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Tuesday, November 25, 2008

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Yet Another Bankruptcy for Placer County's Bickford Ranch Project


November 2008

California Oak Report, http://www.californiaoaks.org/


Sign of the Times
Reprinted below is a recent Sacramento Bee article regarding the latest tribulations of the infamous Bickford Ranch project, Placer County. Bickford’s financial troubles are currently shared by developers and developments statewide. The price of raw land is plummeting as developers dump their speculative holdings at fire sale prices to gain expiring tax write-offs. Many approved developments are seeking five to ten-year extensions for development agreements.

In 2002 and 2004 California Oak Foundation, Sierra Club and Audubon Society joined forces in bringing successful legal actions against Bickford, resulting in a $6.05 million mitigation payment to the California Wildlife Foundation (CWF) for the purchase of Placer County oak woodlands.

Bickford Ranch was a seminal battleground in the ongoing effort to achieve for Sierra Nevada oak woodlands the ecological deference this natural resource has always deserved. In retrospect, the go-go development period that Bickford spent engaged in legal proceedings turned out to be the difference between project success and failure:

Bickford Ranch Crashes in Bankruptcy Court

http://www.sacbee.com/142/story/1380689.html

In a vivid example of the Wall Street financial crisis hitting home, development plans for a Placer County golf course community called Bickford Ranch crashed Friday in federal bankruptcy court. Bickford Ranch, a 1,942-acre residential project in the Sierra foothills between Penryn and Lincoln, collapsed after its sole source of cash – Wall Street investment bank Lehman Brothers – imploded in September, developers said.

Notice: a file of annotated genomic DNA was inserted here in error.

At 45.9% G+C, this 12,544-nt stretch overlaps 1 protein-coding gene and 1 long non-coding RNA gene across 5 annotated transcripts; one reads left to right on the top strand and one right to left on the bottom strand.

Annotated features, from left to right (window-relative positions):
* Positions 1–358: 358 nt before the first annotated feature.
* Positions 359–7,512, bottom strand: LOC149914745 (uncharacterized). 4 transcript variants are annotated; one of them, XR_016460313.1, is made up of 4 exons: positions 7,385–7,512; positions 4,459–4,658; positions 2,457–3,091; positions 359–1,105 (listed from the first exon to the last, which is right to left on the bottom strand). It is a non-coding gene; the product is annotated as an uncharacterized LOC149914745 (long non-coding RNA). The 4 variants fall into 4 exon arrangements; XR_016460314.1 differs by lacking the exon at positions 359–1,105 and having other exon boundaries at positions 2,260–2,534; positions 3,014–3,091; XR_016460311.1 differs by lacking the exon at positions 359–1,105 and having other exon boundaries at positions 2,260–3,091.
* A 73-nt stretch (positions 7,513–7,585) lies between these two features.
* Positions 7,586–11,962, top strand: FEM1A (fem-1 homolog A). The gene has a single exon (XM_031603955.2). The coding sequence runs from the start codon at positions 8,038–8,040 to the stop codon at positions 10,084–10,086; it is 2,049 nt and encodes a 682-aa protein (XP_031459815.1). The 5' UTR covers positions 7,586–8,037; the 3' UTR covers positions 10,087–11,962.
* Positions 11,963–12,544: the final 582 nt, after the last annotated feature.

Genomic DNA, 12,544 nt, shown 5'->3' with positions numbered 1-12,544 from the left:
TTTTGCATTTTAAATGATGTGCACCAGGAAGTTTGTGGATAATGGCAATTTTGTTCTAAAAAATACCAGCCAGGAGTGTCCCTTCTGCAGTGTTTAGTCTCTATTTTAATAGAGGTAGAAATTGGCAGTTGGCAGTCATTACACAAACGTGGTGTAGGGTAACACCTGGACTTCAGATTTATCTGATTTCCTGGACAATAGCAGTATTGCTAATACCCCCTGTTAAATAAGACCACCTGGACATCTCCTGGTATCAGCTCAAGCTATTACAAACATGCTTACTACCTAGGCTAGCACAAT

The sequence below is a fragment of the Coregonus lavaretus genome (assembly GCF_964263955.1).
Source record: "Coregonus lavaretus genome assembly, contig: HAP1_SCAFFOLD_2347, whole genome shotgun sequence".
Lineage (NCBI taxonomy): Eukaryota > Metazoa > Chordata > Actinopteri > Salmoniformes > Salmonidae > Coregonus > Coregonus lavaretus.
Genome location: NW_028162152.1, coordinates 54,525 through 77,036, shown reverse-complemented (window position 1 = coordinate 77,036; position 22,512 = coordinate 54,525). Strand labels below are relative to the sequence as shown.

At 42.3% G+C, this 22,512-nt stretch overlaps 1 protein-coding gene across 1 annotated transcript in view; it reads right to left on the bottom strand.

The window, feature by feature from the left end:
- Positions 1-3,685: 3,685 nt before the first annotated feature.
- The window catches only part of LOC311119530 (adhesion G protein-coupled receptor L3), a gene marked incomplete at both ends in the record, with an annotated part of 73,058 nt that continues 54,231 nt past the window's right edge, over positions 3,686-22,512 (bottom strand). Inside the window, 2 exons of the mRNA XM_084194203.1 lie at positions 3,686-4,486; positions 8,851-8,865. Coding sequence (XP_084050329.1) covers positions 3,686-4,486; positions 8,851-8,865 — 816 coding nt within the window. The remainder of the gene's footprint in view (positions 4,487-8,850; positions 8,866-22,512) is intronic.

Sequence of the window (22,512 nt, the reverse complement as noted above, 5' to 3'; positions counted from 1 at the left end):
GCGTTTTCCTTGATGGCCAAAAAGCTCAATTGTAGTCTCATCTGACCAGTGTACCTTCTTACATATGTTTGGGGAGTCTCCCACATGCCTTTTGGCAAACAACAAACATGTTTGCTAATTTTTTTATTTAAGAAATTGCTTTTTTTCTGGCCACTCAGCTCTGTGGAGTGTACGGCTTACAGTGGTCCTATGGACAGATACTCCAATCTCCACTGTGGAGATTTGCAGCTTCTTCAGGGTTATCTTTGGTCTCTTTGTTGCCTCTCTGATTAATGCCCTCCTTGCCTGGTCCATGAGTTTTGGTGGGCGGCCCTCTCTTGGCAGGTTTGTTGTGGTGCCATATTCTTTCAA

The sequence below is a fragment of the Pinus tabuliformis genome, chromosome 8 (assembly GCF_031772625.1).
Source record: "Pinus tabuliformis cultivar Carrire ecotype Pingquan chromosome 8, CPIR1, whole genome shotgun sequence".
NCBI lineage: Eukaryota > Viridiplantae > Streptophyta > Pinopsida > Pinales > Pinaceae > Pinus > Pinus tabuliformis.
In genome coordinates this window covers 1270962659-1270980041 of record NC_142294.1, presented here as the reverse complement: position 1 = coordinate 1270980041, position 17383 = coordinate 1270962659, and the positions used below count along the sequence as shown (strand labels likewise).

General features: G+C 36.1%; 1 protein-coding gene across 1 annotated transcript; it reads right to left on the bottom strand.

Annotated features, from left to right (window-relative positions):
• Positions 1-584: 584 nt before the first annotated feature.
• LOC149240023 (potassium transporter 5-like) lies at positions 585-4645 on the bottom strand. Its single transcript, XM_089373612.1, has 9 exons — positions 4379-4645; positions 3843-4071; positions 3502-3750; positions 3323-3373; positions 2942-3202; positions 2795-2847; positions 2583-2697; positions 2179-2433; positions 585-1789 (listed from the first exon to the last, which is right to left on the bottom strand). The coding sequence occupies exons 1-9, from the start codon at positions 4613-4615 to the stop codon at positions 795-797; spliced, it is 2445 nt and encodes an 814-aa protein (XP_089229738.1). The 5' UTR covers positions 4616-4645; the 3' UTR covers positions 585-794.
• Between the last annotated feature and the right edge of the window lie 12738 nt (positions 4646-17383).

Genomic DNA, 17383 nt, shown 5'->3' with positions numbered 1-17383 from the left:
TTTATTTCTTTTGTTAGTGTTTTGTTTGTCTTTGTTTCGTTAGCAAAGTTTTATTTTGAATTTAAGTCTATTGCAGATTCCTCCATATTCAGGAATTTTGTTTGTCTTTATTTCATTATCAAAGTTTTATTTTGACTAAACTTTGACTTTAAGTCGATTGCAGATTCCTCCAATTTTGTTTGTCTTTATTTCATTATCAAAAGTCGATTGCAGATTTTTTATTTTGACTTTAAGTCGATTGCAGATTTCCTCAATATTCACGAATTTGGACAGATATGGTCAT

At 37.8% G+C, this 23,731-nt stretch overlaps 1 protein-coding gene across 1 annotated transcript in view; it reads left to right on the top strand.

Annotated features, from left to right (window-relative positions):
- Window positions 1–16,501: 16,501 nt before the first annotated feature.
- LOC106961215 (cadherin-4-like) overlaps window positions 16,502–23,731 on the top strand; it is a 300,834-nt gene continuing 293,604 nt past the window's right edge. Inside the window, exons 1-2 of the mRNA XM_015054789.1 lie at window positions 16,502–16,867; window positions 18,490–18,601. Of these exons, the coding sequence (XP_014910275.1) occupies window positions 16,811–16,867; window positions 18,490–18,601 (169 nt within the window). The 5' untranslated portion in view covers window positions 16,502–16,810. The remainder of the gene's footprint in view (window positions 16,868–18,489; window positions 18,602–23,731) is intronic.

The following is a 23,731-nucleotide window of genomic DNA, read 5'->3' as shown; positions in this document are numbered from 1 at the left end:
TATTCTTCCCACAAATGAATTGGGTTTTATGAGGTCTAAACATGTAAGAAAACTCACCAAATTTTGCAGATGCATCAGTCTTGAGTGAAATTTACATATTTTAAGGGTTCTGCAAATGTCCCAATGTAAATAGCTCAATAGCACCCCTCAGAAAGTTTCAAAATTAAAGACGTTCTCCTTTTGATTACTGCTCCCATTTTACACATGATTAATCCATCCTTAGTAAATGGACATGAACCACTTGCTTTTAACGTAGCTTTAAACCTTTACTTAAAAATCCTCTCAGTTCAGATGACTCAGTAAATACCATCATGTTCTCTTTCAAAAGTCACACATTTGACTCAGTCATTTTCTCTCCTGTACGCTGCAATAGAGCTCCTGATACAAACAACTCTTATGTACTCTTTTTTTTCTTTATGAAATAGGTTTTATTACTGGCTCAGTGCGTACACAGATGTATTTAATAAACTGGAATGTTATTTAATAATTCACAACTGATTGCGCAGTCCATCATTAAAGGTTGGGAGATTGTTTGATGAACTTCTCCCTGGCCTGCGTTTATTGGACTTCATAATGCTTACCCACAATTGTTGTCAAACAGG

The community, long controversial for its potential impact on its rural foothills setting, was a partnership between Lehman Brothers and Irvine land development giant SunCal Companies. SunCal spokesman David Soyka said Friday that without Lehman's money, SunCal Bickford Ranch LLC can't finish infrastructure work or even maintain the property.

The project, initiated by Miami-based Lennar Communities, won county approval in 2001. But it was stalled for years by lawsuits. Environmental groups argued that the location on pastureland and ridges violated the county general plan, which called for preserving oak woodlands.

In 2004, a Placer Superior Court judge agreed. Later that year, the developers resubmitted their plans. Then environmentalists sued again. Eventually, the SunCal partnership, which bought the property in 2005, paid $6 million to preserve oak woodlands elsewhere in Placer County to settle the lawsuit. Though developers initially expected the first residents would move in 2006, neither the golf course nor any homes have been built.

Note: To date, more than 2,000 acres have been saved by Placer Land Trust working with CWF, the United Auburn Indian Community, and Placer County.

SunCal attorneys said the project will go forward eventually. The Chapter 11 bankruptcy filing, they said, helps find a new investor. Bickford Ranch, however, was the development firm's fourth related bankruptcy filing in California. All involved partnerships with Lehman Brothers, which armed SunCal with $2.2 billion to develop properties throughout California and Nevada.

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